If there's one thing that ecommerce managers love to measure, it's conversion rate — figuring out what percentage of site visitors left the site after buying something. However, there's another metric that is useful: abandonment rate; this is where a shopper has put items in their cart and then left the site before purchasing them.
A common tool for measuring these on ecommerce sites is Google Universal Analytics. After performing the initial setup, you will then need to take steps in the Google Analytics control panel.
This article will take you through the steps of setting up a goal, which we can use to track cart abandonment throughout the checkout process. By gathering statistics on what steps in your checkout process shoppers are most likely to drop out at, you'll be able to get an indication of possible areas of improvement (or even bugs).
Prerequisite: GA Setup
Before you can set up a goal, you will obviously need to have Google Universal Analytics set up on your site. This requires you to:
- Sign up for a Google Analytics account.
- Follow the setup instructions in our Google Universal Analytics documentation.
Once you've set your account and site up, you can move on to creating the goal.
Create a Checkout Goal
In GA parlance, a goal is a way to measure how successful your site is fulfilling a particular objective. As we run ecommerce sites, our goal is to get shoppers to place orders. Thus, in order to measure abandonment we need to measure non-abandonment; in other words, in order to measure failure, we must first measure success.
Start by logging into Google Analytics. Go to Admin in the header menu. If the correct site isn't already selected, select the correct options from the Account, Property and View dropdowns. Then, under the View heading, select Goals.
On the next page click to create a new goal. In the Goal set-up section, select the Place an order template. Then, for the Goal description, give it an appropriate name and select the Destination type. Under Goal details, things get a little more complicated.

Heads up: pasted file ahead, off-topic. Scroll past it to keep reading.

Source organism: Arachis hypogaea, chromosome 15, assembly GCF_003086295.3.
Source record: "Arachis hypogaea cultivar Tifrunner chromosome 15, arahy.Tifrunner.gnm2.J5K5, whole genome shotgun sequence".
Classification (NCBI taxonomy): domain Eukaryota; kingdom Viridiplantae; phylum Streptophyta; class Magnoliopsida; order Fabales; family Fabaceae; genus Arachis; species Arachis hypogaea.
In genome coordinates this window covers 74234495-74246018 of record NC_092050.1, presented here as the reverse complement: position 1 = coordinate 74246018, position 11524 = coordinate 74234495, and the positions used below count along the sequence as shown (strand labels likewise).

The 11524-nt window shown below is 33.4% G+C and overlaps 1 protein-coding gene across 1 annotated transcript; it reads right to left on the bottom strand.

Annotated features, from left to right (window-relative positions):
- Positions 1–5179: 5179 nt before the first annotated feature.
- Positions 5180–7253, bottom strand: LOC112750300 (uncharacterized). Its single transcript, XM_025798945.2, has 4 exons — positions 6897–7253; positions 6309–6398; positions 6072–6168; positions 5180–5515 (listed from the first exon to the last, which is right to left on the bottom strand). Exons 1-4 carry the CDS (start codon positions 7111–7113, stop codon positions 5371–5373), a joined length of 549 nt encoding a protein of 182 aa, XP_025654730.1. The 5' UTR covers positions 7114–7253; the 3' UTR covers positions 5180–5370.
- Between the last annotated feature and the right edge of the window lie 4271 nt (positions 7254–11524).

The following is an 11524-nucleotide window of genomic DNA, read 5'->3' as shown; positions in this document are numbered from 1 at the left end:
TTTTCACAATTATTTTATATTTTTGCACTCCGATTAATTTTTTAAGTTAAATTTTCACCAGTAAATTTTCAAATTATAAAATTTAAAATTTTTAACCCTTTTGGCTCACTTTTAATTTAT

For Destination, select "Equal to" and enter "/confirmation". Note that if your final checkout page is different to the standard, you'll need to enter your site-specific value here.
Next, you can leave Value off, but make sure you turn on Funnel. The table that appears is where you tell GA what the distinct steps of your checkout process are. This is vital to analysing your checkout flow as you'll get a breakdown of your abandonment rate at each step. Fill out the Named and Screen/Page fields as below if you're using standard checkout steps (make adjustments if your site has customized them). You don't have to set the first step as required as there may be other ways for users to enter your checkout flow without first using the Shopping Cart page.
- "Cart" — "/cart"
- "Login" — "/login-register"
- "Shipping Address" — "/shipping/address"
- "Shipping Method" — "/shipping/method"
- "Payment" — "/billing"
- "Review" — "/review"
Note that we don't have to put the destination page (/confirmation) as the final step. If you verify the goal before saving, GA will test the goal against your site's data and give you an indication of whether you've configured it correctly. As long as it's above 0, then you know that the goal has been set up correctly.
Save the goal.
Sadly, you'll have to delay testing your goal for 24-48 hours as that is how long it takes for GA to gather data for goal reports. However, after a couple of days you can go to Conversions > Goals and look at any of the subpages, to get an idea about how successful your goal (checkout process) is. One page in particular, Funnel Visualization, will give you a visual representation of how shoppers are flowing through your site's checkout.
One alternative, in the meantime, are the pages under Real Time, which will show you some data about the shoppers currently on your site. You'll get very basic data about your goal, for example, if you head over to Real Time > Conversions you'll see live data of people going through your goal (you'll get no data about each step, but it'll show it's working at least).
Google Analytics offers a plethora of data with tools for interpreting the data. As operators of ecommerce sites, we're interested in ways of improving the experience of shoppers and to figure out ways to increase the conversion rate. Using a goal like the one mentioned above is an important first step in achieving this, as it will check shoppers' progress through the checkout, helping us work out if we can improve, for example, our shopping cart page, address pages, or payment page.
Using the goals functionality, you can also set up other goals for your site to, for example, track newsletter signup.
Posted on Wed, November 11, 2015
by Steve Goldberg filed under